Crown Prince Lachlan remakes the New York Post in his own image; 76,000 readers to go; into the breach!
It’s the only great newspaper war in the country-and Lachlan Murdoch, Aussie media scion and deputy chief operating officer of the News Corporation as well as publisher of the New York Post, is damned if he’s going to lose it.
Coming to town in 1999, his preppy good looks balanced with an Outback-y braided tattoo over his left forearm, he was a man on a mission.
The Daily News had dominated the Post in circulation for several years, bullying it with its reputation as the thinking workingman’s paper, the true New Yorker’s 8 a.m. read. It held a circulation lead of over 260,000. Try as he might, like a battered Rocky, this was one fight Lachlan wouldn’t win.
Oh, but tell that to Prince Lachlan! Into the breach! Under his stewardship, Mr. Murdoch has led the paper to a 10 percent circulation growth in six consecutive quarters. Overall circulation has grown in three years from 443,951 to 652,426. The News’ circulation lead now stands at a little more than 76,000. While it continues to trail the News and still loses money, Mr. Murdoch said the Post should break even in two years.
To be sure, even for a company with billions in revenue whose future is satellite television, this means something. While Mr. Murdoch oversees the company’s 35 domestic television stations and its publishing arm, HarperCollins, it’s the Post that represents his most public test. Will News Corp. shareholders be convinced that he has the chutzpah to take charge whenever his father, now 72, decides to step down?
Certainly this isn’t a boot-straps story. Despite peppering his conversation with anecdotes from a recent stint on jury duty and his commute on the F or V train each morning, he is Lachlan Murdoch. He is the heir apparent to his father, Rupert. He did go to the Trinity School and Princeton. He is married to a Wonderbra model (Sarah O’Hare, since 1999). And that commute? He’s making it from a grand Soho loft in a building choked with media and Hollywood celebrities.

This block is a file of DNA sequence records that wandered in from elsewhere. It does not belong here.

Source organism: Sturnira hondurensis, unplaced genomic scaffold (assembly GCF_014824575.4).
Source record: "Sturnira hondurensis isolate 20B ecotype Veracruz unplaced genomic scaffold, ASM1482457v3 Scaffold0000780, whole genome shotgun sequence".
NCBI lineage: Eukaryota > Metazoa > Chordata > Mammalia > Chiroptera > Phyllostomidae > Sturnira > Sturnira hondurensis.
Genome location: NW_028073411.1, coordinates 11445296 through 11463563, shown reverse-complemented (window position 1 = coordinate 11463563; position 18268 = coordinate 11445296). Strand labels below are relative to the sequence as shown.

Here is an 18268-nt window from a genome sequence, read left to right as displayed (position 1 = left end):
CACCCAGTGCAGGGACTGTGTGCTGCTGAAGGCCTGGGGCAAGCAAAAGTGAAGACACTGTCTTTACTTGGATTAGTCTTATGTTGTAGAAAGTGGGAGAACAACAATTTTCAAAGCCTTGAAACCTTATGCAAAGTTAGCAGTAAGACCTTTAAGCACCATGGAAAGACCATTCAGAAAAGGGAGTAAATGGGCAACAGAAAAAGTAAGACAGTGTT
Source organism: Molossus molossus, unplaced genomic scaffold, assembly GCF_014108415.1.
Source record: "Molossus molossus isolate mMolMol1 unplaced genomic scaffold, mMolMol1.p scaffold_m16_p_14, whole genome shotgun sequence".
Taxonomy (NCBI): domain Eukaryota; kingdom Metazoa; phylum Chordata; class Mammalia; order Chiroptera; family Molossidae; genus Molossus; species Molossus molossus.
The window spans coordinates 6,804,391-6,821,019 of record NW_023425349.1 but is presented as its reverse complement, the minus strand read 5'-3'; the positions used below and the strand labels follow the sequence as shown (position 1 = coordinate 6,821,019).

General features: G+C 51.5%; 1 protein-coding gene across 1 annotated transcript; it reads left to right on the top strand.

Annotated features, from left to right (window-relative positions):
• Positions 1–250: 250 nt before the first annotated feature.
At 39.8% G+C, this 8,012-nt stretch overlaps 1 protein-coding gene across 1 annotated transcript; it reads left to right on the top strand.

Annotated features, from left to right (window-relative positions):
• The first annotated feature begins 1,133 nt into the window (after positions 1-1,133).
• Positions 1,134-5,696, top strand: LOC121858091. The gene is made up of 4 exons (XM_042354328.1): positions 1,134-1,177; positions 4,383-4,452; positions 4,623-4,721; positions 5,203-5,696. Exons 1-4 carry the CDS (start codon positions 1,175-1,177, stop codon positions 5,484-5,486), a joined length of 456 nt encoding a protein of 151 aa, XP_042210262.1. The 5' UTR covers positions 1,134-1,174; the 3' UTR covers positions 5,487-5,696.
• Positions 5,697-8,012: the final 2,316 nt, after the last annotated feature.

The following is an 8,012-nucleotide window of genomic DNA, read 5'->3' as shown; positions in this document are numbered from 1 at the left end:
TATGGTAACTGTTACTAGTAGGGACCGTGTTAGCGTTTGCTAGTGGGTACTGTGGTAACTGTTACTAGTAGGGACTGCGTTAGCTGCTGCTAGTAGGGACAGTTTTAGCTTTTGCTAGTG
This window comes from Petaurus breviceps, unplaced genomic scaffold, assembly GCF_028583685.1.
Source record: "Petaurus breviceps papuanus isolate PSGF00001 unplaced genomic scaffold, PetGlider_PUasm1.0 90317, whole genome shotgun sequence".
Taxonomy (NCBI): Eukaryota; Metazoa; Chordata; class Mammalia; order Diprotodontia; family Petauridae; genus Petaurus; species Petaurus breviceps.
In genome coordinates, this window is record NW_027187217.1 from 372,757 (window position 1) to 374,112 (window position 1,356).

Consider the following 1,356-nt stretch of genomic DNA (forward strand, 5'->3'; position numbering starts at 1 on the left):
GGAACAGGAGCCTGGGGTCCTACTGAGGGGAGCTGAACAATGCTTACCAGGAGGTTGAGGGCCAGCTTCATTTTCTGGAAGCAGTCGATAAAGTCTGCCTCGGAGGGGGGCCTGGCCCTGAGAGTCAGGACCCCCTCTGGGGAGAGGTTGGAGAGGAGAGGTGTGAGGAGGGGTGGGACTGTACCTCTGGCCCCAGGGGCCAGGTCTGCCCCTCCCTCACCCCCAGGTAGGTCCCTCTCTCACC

But he could have had the rich kid’s alternate ending. He could have dropped out of school at 16, ending up in an East Village apartment with a bunch of phone bills from Working Assets collecting dust on the kitchen counter. Instead, he learned his father’s business-first by sweeping the floors of his father’s Australian presses, then by rising through the ranks of the company in Australia till finally he came back to the States four years ago.
Once here, he remade the Post in his buffy, affable image. He directed its aesthetic transformation from a smudgy, black-and-white fish-ready wrap to a testament to the modern color printing press. He brought in editor in chief Col Allan from Australia, and then forced former publisher and long-time Murdochian stagehand Ken Chandler aside. And he did it all with a spiky haircut that would best Clay Aiken’s.
“He expects results,” Mr. Allan said. “He sets targets, and these are not maybes. These are things he wants done and better be done.”
And what does Mr. Murdoch want?
“Total victory,” Mr. Allan said. “That’s about it.”
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